INTERNATIONAL: Discussion are underway for the possible acquisition of Bombardier Transportation by Alstom SA, both companies have confirmed.
The French company issued a statement on February 17 confirming that discussions were on-going but no final decision had been made. This was echoed by Bombardier Transportation, which told Railway Gazette International there was ‘no assurance at this point that a transaction will be concluded’.
The Wall Street Journal had reported the previous day that a preliminary deal worth US$7bn had been reached, citing ‘people familiar with the matter’.
There has been long-running speculation about the possibility of a consolidation of western suppliers to create a large-scale business better positioned to compete with China’s CRRC. In early 2019 the EU blocked a planned merger of Alstom with Siemens Mobility, citing concerns about competition in the signalling and high speed train sectors.
Bombardier Transportation is owned BT Holdco, a holding company for Bombardier Inc’s rail activities in which pension and insurance investor Caisse de Dépôt et Placement du Québec purchased a 30% stake for US$1·5bn in 2016.
Presenting its annual results for 2019 on February 13, Bombardier Inc said it was ‘actively pursuing options to accelerate deleveraging, strengthen its balance sheet and enhance shareholder value’.
The company is focusing on business aircraft, having reached agreements to exit the commercial aircraft market. Bombardier Inc’s stake in Airbus Canada was transferred to Airbus SE and the government of Québec in February, with associated activities transferring to Airbus SE subsidiary Stelia Aerospace. This is expected to produce cash proceeds of about C$600m, and eliminate C$700m of capital requirements.
The C$550m sale of the regional jet programme to Mitsubishi Heavy Industries and the C$500m sale of the aerostructures business to Spirit AeroSystems Holding are expected to close in the first half of 2020.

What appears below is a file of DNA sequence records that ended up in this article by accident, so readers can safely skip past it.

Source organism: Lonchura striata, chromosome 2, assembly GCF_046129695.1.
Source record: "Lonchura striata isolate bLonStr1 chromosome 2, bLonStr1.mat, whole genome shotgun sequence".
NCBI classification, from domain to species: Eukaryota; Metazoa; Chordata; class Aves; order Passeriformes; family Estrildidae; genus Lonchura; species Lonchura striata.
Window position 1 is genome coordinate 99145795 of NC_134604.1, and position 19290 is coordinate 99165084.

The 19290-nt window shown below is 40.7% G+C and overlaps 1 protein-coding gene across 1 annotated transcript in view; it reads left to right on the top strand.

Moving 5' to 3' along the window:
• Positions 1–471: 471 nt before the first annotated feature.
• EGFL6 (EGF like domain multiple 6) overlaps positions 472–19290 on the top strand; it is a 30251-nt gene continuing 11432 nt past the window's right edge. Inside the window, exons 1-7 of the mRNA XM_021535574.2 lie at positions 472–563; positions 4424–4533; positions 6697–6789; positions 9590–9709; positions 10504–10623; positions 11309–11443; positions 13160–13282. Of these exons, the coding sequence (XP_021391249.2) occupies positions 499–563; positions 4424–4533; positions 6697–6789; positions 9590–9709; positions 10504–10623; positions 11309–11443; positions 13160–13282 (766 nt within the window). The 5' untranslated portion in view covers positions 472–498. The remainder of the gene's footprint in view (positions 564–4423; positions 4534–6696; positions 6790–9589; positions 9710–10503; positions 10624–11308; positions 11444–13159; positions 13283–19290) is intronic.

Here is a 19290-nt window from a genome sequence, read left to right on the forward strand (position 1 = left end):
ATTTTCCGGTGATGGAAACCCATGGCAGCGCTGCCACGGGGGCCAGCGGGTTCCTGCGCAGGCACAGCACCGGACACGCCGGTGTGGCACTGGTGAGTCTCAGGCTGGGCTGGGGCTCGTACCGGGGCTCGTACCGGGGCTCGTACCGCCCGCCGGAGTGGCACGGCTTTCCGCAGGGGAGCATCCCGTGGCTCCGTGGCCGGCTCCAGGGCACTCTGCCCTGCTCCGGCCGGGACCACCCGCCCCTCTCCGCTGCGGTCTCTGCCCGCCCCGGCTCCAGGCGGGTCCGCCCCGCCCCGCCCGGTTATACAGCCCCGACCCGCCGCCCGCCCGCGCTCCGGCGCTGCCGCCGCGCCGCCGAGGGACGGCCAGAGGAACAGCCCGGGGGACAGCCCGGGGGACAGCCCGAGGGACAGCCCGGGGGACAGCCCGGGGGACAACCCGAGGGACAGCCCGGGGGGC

Bombardier Inc said progress had been made with Transportation’s turnaround plan during the past year, resynchronising production, resetting delivery schedules and investing in additional manufacturing and engineering capacity to support in-service reliability improvements.
The higher than anticipated cost of these initiatives and ‘late-stage legacy projects’, mainly in the UK, Switzerland and Germany, had led to lower earnings and free cash flow.
Revenue at Transportation was down 7% year-on-year at C$8·3bn, with orders up 1% at C$10·0bn and adjusted EBITDA down 75% at C$212m. The year-end backlog was up 4% at C$35·8bn. Approximately 70% of the orders came from service contracts, signalling projects and options on rolling stock contracts, which have lower execution risk. Services and signalling contracts acccounted for 48% of the backlog, up from 42% the previous year.
Priorities for 2020 are a ‘significant’ ramp-up of production in the UK and France, ensuring reliability in Germany, settling of claims and train acceptance in Switzerland, and increasing organisational efficiency.
Transportation’s results for 2019 did not reach the performance targets underlying CDPQ’s investment. Accordingly, for the 12-month period starting on February 12, 2020, Bombardier Inc’s percentage of ownership on conversion of CDPQ’s shares will decrease from 70·0% to 67·5%; and the preference return entitlement rate on liquidation of its shares will increase from 9·5% to 12·0% for the period.